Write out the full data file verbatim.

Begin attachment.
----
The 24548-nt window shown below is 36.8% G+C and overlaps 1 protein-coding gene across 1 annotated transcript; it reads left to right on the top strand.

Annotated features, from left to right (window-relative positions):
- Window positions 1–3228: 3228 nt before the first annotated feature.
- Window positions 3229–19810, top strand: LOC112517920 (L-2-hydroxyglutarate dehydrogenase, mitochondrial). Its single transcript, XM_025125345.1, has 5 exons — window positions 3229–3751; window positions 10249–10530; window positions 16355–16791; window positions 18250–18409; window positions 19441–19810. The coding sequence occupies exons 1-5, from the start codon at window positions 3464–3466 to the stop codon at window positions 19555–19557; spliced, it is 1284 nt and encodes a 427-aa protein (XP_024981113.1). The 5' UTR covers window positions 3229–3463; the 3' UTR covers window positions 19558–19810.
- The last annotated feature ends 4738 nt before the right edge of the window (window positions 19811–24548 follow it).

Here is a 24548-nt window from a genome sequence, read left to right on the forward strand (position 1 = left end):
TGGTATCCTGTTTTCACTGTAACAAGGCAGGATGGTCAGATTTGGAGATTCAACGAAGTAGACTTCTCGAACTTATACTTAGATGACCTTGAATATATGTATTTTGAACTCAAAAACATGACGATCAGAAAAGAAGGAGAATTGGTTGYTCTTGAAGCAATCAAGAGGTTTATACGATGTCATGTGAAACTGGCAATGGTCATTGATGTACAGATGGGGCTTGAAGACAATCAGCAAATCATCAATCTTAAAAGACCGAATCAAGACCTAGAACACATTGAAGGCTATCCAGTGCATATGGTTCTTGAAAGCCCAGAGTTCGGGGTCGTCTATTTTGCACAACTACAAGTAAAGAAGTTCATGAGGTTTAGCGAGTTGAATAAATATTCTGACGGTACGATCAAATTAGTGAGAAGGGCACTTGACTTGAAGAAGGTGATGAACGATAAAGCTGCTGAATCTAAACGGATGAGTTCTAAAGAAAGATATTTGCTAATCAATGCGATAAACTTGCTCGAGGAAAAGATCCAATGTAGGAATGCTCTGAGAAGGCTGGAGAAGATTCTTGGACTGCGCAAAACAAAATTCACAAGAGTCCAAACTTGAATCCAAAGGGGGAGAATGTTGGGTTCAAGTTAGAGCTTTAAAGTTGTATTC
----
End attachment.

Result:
The 24548-nt window shown below is 36.8% G+C and overlaps 1 protein-coding gene across 1 annotated transcript; it reads left to right on the top strand.

Annotated features, from left to right (window-relative positions):
- Window positions 1–3228: 3228 nt before the first annotated feature.
- Window positions 3229–19810, top strand: LOC112517920 (L-2-hydroxyglutarate dehydrogenase, mitochondrial). Its single transcript, XM_025125345.1, has 5 exons — window positions 3229–3751; window positions 10249–10530; window positions 16355–16791; window positions 18250–18409; window positions 19441–19810. The coding sequence occupies exons 1-5, from the start codon at window positions 3464–3466 to the stop codon at window positions 19555–19557; spliced, it is 1284 nt and encodes a 427-aa protein (XP_024981113.1). The 5' UTR covers window positions 3229–3463; the 3' UTR covers window positions 19558–19810.
- The last annotated feature ends 4738 nt before the right edge of the window (window positions 19811–24548 follow it).

Here is a 24548-nt window from a genome sequence, read left to right on the forward strand (position 1 = left end):
TGGTATCCTGTTTTCACTGTAACAAGGCAGGATGGTCAGATTTGGAGATTCAACGAAGTAGACTTCTCGAACTTATACTTAGATGACCTTGAATATATGTATTTTGAACTCAAAAACATGACGATCAGAAAAGAAGGAGAATTGGTTGYTCTTGAAGCAATCAAGAGGTTTATACGATGTCATGTGAAACTGGCAATGGTCATTGATGTACAGATGGGGCTTGAAGACAATCAGCAAATCATCAATCTTAAAAGACCGAATCAAGACCTAGAACACATTGAAGGCTATCCAGTGCATATGGTTCTTGAAAGCCCAGAGTTCGGGGTCGTCTATTTTGCACAACTACAAGTAAAGAAGTTCATGAGGTTTAGCGAGTTGAATAAATATTCTGACGGTACGATCAAATTAGTGAGAAGGGCACTTGACTTGAAGAAGGTGATGAACGATAAAGCTGCTGAATCTAAACGGATGAGTTCTAAAGAAAGATATTTGCTAATCAATGCGATAAACTTGCTCGAGGAAAAGATCCAATGTAGGAATGCTCTGAGAAGGCTGGAGAAGATTCTTGGACTGCGCAAAACAAAATTCACAAGAGTCCAAACTTGAATCCAAAGGGGGAGAATGTTGGGTTCAAGTTAGAGCTTTAAAGTTGTATTC